Republic Of Congo Essay Research Paper A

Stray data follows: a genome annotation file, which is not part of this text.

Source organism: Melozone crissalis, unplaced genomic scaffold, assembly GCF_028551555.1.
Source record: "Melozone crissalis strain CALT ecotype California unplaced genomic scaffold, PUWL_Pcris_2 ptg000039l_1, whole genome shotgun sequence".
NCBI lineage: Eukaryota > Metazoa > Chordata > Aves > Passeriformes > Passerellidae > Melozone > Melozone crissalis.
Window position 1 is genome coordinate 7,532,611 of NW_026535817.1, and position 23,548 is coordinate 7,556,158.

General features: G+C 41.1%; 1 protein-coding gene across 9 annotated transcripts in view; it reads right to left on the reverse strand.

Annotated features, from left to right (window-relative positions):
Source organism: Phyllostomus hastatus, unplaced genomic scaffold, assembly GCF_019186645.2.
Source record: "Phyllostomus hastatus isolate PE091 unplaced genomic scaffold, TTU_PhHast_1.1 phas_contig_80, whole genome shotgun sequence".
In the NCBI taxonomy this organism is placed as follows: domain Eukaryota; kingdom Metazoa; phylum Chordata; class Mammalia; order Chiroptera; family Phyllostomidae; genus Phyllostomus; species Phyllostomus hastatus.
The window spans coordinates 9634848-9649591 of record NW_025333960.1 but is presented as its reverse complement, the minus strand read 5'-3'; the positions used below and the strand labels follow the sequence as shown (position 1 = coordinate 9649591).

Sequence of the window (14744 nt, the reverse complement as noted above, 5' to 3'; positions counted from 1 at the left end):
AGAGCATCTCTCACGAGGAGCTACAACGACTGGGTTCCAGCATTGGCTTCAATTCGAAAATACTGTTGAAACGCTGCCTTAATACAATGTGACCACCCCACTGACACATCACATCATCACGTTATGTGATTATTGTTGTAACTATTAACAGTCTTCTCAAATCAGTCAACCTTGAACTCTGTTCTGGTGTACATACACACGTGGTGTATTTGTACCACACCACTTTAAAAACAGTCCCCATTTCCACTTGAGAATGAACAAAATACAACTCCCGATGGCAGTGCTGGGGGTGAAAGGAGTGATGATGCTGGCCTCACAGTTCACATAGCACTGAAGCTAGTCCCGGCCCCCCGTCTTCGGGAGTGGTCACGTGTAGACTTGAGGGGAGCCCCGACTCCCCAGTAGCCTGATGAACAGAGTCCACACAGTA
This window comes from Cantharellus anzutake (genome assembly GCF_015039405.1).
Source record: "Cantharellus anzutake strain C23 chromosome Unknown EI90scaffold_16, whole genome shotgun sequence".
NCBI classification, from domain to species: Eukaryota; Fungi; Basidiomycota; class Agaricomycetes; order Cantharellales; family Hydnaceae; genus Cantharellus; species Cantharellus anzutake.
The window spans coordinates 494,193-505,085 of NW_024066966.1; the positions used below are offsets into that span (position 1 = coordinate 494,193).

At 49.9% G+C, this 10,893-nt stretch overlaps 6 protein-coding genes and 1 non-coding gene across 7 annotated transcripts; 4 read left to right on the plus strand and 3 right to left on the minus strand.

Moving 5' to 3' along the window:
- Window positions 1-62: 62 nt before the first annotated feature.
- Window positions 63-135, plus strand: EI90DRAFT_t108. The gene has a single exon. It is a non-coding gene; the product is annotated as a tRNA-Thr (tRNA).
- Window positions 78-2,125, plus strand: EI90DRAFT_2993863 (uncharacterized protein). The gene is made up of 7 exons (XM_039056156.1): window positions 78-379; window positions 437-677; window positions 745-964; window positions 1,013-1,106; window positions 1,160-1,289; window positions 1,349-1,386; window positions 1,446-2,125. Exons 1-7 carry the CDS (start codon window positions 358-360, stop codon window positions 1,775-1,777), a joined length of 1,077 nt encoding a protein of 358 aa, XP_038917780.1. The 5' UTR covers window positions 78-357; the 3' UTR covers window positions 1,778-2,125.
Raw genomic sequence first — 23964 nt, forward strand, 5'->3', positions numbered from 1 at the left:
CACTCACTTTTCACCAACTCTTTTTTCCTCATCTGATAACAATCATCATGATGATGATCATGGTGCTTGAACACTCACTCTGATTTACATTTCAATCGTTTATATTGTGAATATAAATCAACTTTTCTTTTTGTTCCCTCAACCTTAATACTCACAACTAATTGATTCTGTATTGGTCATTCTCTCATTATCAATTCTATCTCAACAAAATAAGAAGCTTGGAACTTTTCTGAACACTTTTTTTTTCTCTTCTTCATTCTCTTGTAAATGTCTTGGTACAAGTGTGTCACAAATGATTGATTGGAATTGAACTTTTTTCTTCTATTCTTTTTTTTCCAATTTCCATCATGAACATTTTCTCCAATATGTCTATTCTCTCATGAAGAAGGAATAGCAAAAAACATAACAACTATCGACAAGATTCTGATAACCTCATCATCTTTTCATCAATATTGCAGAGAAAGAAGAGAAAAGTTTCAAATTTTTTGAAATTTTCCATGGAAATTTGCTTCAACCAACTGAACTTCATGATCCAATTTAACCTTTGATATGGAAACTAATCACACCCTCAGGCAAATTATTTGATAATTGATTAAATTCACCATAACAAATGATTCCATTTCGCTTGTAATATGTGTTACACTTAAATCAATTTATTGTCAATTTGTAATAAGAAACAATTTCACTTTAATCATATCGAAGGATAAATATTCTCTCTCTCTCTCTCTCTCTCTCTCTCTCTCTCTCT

Republic Of Congo Essay, Research Paper